Federal Government of The United States

Federal Government Of The United States

The government of the United States of America is the federal government of the constitutional republic of fifty states that constitute the United States, as well as one capitol district, and several other territories. The federal government is composed of three distinct branches: legislative, executive and judicial, which powers are vested by the U.S. Constitution in the Congress, the President, and the federal courts, including the Supreme Court, respectively; the powers and duties of these branches are further defined by acts of Congress, including the creation of executive departments and courts inferior to the Supreme Court.

The full name of the republic is "The United States of America". No other name appears in the Constitution, and this is the name that appears on money, in treaties, and in legal cases to which it is a party (e.g., Charles T. Schenck v. United States). The terms "Government of the United States of America" or "United States Government" are often used in official documents to represent the federal government as distinct from the states collectively. In casual conversation or writing, the term "Federal Government" is often used, and the term "National Government" is sometimes used. The terms "Federal" and "National" in government agency or program names generally indicates affiliation with the federal government (e.g., Federal Bureau of Investigation, National Oceanic and Atmospheric Administration, etc.). Because the seat of government is in Washington, D.C., "Washington" is commonly used as a metonym for the federal government.

Read more about Federal Government Of The United States:  History, Legislative Branch, Executive Branch, Judicial Branch, Elections and Voting, State, Tribal and Local Governments

Famous quotes containing the words united states, federal government, federal, government, united and/or states:

    Printer, philosopher, scientist, author and patriot, impeccable husband and citizen, why isn’t he an archetype? Pioneers, Oh Pioneers! Benjamin was one of the greatest pioneers of the United States. Yet we just can’t do with him. What’s wrong with him then? Or what’s wrong with us?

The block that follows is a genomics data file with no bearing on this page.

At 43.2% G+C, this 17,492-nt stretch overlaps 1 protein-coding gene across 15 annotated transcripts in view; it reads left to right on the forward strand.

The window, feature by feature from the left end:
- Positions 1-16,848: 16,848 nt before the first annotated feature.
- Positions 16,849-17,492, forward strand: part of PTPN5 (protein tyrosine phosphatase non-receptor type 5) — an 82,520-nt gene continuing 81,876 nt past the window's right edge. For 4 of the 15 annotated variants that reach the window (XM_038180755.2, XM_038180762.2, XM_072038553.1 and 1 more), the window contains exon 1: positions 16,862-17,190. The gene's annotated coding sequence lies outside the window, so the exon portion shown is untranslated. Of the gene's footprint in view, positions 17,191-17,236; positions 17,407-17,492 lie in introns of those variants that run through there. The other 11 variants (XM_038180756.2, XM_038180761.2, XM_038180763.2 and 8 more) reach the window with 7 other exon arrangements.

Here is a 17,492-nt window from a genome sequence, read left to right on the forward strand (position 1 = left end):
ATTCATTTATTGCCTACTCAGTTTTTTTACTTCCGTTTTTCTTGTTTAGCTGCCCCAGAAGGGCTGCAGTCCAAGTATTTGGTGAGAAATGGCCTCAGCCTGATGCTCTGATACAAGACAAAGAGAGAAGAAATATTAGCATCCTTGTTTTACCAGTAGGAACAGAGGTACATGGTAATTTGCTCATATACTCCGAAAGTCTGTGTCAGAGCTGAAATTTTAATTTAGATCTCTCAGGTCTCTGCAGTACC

—D.H. (David Herbert)

    [M]y conception of liberty does not permit an individual citizen or a group of citizens to commit acts of depredation against nature in such a way as to harm their neighbors and especially to harm the future generations of Americans. If many years ago we had had the necessary knowledge, and especially the necessary willingness on the part of the Federal Government, we would have saved a sum, a sum of money which has cost the taxpayers of America two billion dollars.
    Franklin D. Roosevelt (1882–1945)

    The Federal Constitution has stood the test of more than a hundred years in supplying the powers that have been needed to make the Central Government as strong as it ought to be, and with this movement toward uniform legislation and agreements between the States I do not see why the Constitution may not serve our people always.
    William Howard Taft (1857–1930)

    But the wise know that foolish legislation is a rope of sand, which perishes in the twisting; that the State must follow, and not lead the character and progress of the citizen; the strongest usurper is quickly got rid of; and they only who build on Ideas, build for eternity; and that the form of government which prevails, is the expression of what cultivation exists in the population which permits it.
    Ralph Waldo Emerson (1803–1882)

    Yesterday, December 7, 1941Ma date that will live in infamy—the United States of America was suddenly and deliberately attacked by naval and air forces of the Empire of Japan.
    Franklin D. Roosevelt (1882–1945)

    Since the Civil War its six states have produced fewer political ideas, as political ideas run in the Republic, than any average county in Kansas or Nebraska.
    —H.L. (Henry Lewis)